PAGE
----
In the event, gunboat philanthropy worked to the extent that slavery was only driven underground. Because slavery is so profitable, it continues to exist – whether in the fields of Africa and India or the brothels of Europe. Indeed, for a long period, slavery was the cornerstone of a trading arrangement called the Atlantic system, which financed fine buildings in Liverpool, Bristol, Dublin and London. The Atlantic system emerged from discoveries in the New World which resulted in an explosion in the trade of new goods, foods and medicines. Goods flowed north and people south. Initially the Caribbean was seen as ideal for settlers emigrating from Europe for religious and economic reasons. In 1640 (a decade after the first settlers arrived) the population of Barbados was 30,000 — much greater than Cork at the time.
But the Caribbean islands proved to be a hellhole of insects and mosquitoes. Their tobacco and cotton plantations fell foul of tropical weather and many settlers returned home or headed for the more favourable climate of Georgia and Mississippi. Sugar was one crop that could grow in the Caribbean but no free man would endure the hardship of harvesting it.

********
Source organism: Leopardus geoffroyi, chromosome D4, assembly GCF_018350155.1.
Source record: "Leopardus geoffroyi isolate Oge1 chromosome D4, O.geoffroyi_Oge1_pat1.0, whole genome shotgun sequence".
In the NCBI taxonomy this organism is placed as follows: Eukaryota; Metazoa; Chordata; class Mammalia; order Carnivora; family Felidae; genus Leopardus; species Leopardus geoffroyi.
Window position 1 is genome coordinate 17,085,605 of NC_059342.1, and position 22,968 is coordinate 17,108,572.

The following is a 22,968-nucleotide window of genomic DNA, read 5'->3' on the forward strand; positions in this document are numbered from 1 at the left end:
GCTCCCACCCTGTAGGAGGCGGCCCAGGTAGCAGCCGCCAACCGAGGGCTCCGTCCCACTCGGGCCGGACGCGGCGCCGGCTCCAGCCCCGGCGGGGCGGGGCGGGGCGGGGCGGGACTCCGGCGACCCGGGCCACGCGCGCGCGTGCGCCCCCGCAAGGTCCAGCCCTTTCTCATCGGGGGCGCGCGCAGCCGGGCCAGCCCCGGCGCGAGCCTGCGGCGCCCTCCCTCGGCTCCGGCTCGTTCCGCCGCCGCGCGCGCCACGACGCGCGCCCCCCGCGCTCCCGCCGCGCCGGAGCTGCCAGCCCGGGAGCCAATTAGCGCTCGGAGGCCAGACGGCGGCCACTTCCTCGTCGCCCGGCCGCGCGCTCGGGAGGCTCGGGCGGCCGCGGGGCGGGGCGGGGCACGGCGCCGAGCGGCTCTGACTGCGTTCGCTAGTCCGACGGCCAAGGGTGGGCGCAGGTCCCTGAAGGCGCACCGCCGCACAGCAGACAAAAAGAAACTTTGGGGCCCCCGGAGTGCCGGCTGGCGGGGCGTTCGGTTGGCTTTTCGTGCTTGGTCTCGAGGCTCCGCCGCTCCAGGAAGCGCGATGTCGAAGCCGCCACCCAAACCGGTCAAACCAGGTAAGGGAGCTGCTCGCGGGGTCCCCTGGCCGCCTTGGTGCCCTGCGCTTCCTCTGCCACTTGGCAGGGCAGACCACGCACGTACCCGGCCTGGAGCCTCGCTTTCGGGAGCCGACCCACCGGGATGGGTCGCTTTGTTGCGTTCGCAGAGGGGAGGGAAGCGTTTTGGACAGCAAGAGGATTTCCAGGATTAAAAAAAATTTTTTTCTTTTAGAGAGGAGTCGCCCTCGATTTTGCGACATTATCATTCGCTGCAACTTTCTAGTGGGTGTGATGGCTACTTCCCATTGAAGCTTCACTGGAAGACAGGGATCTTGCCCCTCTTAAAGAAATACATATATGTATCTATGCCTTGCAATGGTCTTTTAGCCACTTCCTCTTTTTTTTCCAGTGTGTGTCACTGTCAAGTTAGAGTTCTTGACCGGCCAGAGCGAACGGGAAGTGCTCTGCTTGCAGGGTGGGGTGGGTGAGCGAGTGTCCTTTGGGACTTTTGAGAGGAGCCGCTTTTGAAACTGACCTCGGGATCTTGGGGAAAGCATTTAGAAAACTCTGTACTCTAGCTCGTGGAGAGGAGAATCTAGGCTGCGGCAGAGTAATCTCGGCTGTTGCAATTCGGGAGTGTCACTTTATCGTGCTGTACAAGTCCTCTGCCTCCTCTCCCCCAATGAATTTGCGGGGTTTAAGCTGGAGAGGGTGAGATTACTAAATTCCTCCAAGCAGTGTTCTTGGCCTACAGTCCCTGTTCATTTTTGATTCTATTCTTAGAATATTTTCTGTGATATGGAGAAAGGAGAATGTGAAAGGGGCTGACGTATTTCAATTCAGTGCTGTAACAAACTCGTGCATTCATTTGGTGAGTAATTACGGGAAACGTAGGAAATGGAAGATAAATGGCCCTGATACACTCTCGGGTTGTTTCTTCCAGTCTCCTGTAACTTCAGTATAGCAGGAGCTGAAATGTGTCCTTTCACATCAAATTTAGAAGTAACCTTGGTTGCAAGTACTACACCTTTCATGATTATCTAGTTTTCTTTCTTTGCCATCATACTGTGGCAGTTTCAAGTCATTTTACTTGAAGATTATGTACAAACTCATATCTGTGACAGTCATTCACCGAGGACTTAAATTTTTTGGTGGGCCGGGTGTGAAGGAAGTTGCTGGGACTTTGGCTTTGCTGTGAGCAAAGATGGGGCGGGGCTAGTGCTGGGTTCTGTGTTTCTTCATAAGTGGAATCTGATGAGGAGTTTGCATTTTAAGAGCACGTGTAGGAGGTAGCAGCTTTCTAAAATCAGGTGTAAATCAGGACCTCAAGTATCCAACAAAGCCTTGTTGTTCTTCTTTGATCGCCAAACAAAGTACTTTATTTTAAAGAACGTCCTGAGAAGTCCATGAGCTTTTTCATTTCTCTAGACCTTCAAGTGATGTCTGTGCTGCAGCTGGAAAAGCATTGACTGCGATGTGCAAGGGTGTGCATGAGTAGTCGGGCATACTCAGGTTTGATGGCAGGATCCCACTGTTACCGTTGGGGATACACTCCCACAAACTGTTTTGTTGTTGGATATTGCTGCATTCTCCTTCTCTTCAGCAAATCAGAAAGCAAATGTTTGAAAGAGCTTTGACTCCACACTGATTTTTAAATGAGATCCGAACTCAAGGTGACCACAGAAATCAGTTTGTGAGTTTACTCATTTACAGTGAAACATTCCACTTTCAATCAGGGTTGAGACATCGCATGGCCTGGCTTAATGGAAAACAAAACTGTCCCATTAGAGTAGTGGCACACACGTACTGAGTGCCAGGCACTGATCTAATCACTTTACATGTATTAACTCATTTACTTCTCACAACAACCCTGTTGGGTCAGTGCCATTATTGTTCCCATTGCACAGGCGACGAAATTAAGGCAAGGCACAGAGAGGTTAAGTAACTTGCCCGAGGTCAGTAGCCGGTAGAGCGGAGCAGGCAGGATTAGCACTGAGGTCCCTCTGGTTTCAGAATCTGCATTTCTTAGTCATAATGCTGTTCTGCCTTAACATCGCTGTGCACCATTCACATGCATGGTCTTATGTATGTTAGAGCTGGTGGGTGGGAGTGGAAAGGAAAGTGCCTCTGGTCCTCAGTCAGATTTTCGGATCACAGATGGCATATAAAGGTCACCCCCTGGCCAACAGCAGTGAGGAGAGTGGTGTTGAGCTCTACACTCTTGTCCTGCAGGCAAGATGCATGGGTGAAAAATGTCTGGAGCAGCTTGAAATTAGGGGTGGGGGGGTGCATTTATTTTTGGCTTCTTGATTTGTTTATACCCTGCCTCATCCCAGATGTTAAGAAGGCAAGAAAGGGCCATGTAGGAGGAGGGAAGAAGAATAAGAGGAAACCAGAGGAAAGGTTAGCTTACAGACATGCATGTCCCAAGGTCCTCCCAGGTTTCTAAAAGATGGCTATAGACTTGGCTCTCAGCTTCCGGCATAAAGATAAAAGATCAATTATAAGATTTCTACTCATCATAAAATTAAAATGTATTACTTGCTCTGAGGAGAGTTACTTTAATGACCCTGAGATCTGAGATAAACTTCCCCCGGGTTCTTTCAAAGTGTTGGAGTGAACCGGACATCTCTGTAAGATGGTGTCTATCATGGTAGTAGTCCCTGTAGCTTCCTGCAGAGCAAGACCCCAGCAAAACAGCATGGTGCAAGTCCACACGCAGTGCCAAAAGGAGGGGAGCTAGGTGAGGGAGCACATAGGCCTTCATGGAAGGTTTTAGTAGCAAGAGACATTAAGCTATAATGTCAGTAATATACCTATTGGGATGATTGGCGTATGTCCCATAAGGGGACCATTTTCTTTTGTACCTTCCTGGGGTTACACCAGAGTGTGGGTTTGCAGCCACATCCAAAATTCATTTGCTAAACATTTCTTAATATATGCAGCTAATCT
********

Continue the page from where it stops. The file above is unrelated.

The demand for sugar exploded in tandem with the addiction to the new drinks – tea and coffee. These bitter drinks had to be sweetened for European tastes and sugar did the trick. Unfortunately, sugar was difficult. It was labour-intensive to harvest and the machinery in plantations was expensive to install. But the climate of the Caribbean was perfect for cultivation and as long as there were enough workers, sugar could be processed profitably.
By the late 17th century the native people of the Caribbean had either been killed off by the Spaniards or had died as a result of coming into contact with European diseases. There was no way that even the most destitute European would emigrate to a sugar plantation, so landowners had to look elsewhere for labour.